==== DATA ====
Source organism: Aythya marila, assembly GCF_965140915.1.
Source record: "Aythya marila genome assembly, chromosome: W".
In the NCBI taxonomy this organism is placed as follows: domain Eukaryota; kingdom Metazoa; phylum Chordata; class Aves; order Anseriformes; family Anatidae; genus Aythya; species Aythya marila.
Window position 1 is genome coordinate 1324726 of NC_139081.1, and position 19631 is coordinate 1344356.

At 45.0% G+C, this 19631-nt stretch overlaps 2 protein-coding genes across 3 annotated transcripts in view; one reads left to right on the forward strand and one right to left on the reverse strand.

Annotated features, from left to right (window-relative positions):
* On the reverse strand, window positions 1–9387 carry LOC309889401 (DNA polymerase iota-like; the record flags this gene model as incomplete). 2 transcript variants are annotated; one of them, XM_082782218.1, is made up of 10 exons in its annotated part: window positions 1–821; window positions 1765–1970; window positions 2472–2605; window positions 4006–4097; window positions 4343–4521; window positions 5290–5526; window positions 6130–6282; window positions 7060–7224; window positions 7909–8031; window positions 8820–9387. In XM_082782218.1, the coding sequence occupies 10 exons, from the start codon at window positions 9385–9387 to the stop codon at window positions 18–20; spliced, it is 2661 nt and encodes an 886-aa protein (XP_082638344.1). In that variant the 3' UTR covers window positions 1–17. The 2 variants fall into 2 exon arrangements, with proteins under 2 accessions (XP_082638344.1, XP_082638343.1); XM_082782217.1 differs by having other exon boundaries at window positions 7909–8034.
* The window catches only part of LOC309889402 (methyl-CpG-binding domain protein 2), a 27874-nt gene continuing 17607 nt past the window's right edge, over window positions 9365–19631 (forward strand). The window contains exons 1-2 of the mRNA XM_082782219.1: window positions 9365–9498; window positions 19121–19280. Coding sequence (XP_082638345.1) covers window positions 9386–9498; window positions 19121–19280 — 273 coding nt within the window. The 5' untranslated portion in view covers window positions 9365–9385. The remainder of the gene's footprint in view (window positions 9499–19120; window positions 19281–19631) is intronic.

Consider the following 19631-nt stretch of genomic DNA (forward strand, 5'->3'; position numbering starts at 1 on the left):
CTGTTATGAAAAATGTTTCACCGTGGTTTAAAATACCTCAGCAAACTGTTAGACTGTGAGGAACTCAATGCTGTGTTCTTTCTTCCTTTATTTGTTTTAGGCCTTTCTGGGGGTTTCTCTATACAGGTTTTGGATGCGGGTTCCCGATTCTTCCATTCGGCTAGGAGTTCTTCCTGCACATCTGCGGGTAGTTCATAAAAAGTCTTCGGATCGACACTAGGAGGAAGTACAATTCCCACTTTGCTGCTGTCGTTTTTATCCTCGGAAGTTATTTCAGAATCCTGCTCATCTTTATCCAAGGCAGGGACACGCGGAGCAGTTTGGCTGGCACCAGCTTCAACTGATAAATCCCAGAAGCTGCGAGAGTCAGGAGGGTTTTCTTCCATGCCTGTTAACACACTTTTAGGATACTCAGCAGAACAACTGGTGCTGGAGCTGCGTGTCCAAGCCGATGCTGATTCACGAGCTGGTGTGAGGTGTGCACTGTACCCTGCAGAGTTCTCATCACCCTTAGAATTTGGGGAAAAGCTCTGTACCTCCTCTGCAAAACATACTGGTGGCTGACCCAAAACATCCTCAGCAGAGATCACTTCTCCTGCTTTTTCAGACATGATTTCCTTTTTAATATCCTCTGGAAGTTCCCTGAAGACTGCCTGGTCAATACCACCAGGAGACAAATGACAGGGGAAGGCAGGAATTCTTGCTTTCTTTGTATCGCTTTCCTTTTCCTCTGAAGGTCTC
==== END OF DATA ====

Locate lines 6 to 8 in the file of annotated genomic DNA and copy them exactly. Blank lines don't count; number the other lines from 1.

Annotated features, from left to right (window-relative positions):
* On the reverse strand, window positions 1–9387 carry LOC309889401 (DNA polymerase iota-like; the record flags this gene model as incomplete). 2 transcript variants are annotated; one of them, XM_082782218.1, is made up of 10 exons in its annotated part: window positions 1–821; window positions 1765–1970; window positions 2472–2605; window positions 4006–4097; window positions 4343–4521; window positions 5290–5526; window positions 6130–6282; window positions 7060–7224; window positions 7909–8031; window positions 8820–9387. In XM_082782218.1, the coding sequence occupies 10 exons, from the start codon at window positions 9385–9387 to the stop codon at window positions 18–20; spliced, it is 2661 nt and encodes an 886-aa protein (XP_082638344.1). In that variant the 3' UTR covers window positions 1–17. The 2 variants fall into 2 exon arrangements, with proteins under 2 accessions (XP_082638344.1, XP_082638343.1); XM_082782217.1 differs by having other exon boundaries at window positions 7909–8034.
* The window catches only part of LOC309889402 (methyl-CpG-binding domain protein 2), a 27874-nt gene continuing 17607 nt past the window's right edge, over window positions 9365–19631 (forward strand). The window contains exons 1-2 of the mRNA XM_082782219.1: window positions 9365–9498; window positions 19121–19280. Coding sequence (XP_082638345.1) covers window positions 9386–9498; window positions 19121–19280 — 273 coding nt within the window. The 5' untranslated portion in view covers window positions 9365–9385. The remainder of the gene's footprint in view (window positions 9499–19120; window positions 19281–19631) is intronic.